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One too many promises for power supply? If you are used to holding your breath over false hopes, here is another reason to do so. The federal government today signed a 10 billion dollars deal with General Electric (GE) to build new power plants in the country. General Electric is expected to have a 10-15 per cent equity stake in the power plants even though the type of plant to be built has not been made known. If prior trends are anything to go by this deal would only ever, as always, look good on paper and that would be it. The reason behind this is simple; the people in charge of providing electricity just don’t care enough to do so. One cannot be expected to understand the plight which the absence of power supply brings when never personally experienced. This is a further step towards the privatisation of the failed power sector. At present the power need of Nigeria is not met by what is generated. Nigeria has an abundant reserve of gas and as a result is out to build gas-powered stations that would be well served. We have the seventh-largest reserve of gas in the world yet power generation seems almost a mirage. The constant and needless delay in privatising Power Holding Company of Nigeria (PHCN) leaves one wondering as to the professed seriousness and commitment in changing the fortunes of the sector. Several deadlines to privatise PHCN have come and gone with no cogent reason given for the delay, now understood to be stalling. President Goodluck Jonathan revealed the power privatisation plans 18 months ago as part of his vision 20:20:20 and promised state power generation and distribution assets would be sold off last year. He has not delivered on this promise. The only laudable move, as it were, from the president is the move to allow states and local government generate and produce their power, if they can. This was as a result of the rule made by the Nigerian Electricity Regulatory Commission (NERC). It doesn’t take a genius to realise that power is key to Nigeria’s economic growth and transformation. The sooner this is addressed, the better for us all and the country. There are plans to contract the management in charge of transmitting electricity from power stations to substations and privatise the six power generation plants as well as the eleven distribution firms, which service individual users. Manitoba Hydro of Canada and state-owned Power Grid of India have been short-listed for the transmission management contract. Nigeria was hoping to produce 6,000 megawatts of power by the end of this year, up from 4,000 but still a far cry from the 40,000 megawatts needed. There is a vacuum in communication between those in government and the governed which is further expanded daily. They seem oblivious to the challenges in society and remain unapologetic for being obtuse. There has been so much talk about power reform and which most Nigerians are tired of hearing about it. Power reform would only be deemed so when there is electricity and would be talked about in retrospect as ought to. Sadly now, as much as this talk wants to be believed, no one should hold their breath.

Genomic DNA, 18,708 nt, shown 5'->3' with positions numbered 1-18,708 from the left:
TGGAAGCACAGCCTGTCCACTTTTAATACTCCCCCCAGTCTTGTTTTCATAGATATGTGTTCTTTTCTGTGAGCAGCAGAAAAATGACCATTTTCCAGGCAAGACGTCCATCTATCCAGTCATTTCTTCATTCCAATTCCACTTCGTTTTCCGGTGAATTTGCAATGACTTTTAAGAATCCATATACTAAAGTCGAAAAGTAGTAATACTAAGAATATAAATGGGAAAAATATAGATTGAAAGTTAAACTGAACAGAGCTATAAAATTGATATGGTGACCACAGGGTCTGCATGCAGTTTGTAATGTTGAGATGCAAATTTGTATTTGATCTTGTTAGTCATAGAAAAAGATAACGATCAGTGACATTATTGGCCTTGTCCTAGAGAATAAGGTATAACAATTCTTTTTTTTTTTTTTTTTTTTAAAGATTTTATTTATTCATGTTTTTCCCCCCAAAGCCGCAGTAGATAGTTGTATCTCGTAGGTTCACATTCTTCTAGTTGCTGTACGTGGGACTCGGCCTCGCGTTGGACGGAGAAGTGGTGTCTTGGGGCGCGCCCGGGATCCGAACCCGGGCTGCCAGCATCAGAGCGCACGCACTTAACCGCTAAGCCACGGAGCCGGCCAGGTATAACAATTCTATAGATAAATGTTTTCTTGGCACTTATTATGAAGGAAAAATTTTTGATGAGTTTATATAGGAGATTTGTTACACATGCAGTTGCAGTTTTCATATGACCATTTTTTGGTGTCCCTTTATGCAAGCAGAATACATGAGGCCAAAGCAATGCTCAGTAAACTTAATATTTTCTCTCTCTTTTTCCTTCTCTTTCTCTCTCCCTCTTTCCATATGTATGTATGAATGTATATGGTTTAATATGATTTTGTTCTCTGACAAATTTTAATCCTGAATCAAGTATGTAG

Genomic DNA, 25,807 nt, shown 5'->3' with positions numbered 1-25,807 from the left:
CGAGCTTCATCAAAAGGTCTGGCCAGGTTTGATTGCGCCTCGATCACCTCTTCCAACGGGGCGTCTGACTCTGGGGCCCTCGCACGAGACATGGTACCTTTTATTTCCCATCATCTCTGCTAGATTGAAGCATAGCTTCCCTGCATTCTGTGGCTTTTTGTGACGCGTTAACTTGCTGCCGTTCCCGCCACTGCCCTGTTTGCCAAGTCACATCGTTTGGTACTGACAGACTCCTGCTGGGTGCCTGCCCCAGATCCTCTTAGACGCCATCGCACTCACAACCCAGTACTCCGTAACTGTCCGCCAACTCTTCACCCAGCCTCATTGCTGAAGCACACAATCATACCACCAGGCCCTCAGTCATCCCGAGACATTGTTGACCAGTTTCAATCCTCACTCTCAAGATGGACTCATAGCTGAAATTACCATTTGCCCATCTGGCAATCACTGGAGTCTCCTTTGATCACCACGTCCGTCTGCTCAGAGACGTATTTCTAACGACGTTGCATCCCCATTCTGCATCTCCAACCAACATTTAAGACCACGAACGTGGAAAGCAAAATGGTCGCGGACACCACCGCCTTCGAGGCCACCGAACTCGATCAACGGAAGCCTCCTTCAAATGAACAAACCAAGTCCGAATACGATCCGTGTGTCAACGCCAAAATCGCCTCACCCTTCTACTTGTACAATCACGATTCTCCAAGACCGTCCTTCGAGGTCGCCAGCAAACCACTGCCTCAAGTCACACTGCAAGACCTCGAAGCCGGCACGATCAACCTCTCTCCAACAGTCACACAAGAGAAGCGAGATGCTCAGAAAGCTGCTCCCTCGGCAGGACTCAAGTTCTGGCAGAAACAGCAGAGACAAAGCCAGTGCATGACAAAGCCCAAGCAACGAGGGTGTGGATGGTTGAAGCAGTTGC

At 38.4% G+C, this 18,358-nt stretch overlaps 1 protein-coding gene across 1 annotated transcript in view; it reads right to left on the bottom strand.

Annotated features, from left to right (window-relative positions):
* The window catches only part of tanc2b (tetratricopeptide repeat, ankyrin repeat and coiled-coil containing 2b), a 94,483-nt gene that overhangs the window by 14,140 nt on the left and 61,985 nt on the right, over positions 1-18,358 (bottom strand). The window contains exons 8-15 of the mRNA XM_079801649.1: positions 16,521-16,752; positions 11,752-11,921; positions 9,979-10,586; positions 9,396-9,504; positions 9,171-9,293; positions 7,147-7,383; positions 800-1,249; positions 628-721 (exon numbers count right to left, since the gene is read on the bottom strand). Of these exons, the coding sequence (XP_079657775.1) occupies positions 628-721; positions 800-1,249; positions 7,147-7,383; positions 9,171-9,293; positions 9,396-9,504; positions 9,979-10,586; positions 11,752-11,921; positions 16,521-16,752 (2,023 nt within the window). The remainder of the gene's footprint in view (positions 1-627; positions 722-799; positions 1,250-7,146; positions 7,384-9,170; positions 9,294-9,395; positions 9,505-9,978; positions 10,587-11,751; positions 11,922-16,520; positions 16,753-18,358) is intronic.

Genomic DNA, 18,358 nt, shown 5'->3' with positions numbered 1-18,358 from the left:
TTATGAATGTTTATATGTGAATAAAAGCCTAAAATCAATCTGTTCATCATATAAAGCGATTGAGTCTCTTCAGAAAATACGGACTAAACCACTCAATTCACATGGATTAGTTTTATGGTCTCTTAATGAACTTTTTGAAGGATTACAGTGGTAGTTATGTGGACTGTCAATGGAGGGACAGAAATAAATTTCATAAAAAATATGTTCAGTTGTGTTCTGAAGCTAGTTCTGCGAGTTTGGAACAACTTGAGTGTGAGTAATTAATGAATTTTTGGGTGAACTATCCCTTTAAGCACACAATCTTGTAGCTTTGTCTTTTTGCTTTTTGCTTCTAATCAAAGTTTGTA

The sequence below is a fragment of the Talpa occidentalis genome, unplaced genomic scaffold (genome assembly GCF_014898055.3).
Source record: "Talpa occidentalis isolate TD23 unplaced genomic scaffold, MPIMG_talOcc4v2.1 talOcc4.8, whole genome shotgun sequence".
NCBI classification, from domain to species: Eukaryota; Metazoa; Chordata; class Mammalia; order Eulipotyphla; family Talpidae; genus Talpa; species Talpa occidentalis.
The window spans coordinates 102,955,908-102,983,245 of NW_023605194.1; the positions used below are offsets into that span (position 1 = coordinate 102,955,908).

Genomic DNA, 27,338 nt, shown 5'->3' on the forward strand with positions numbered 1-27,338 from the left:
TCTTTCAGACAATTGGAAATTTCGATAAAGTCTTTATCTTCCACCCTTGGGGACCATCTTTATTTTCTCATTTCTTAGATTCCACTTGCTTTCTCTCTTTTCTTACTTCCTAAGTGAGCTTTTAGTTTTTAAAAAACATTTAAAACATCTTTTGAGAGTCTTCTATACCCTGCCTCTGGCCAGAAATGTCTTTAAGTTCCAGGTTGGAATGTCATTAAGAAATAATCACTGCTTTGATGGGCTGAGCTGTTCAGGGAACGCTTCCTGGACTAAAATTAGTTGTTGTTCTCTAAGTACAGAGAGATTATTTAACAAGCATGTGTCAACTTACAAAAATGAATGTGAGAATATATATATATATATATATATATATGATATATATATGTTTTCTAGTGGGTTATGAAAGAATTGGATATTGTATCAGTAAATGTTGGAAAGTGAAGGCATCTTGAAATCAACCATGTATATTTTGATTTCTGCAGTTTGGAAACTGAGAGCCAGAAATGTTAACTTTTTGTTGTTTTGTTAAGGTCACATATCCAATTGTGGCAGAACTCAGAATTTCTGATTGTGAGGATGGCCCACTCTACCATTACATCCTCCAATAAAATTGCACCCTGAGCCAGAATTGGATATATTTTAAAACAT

About the Author Edward Chizea Nwosisi is a writer for He has a background in Law

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This article was first published on 27th March 2012

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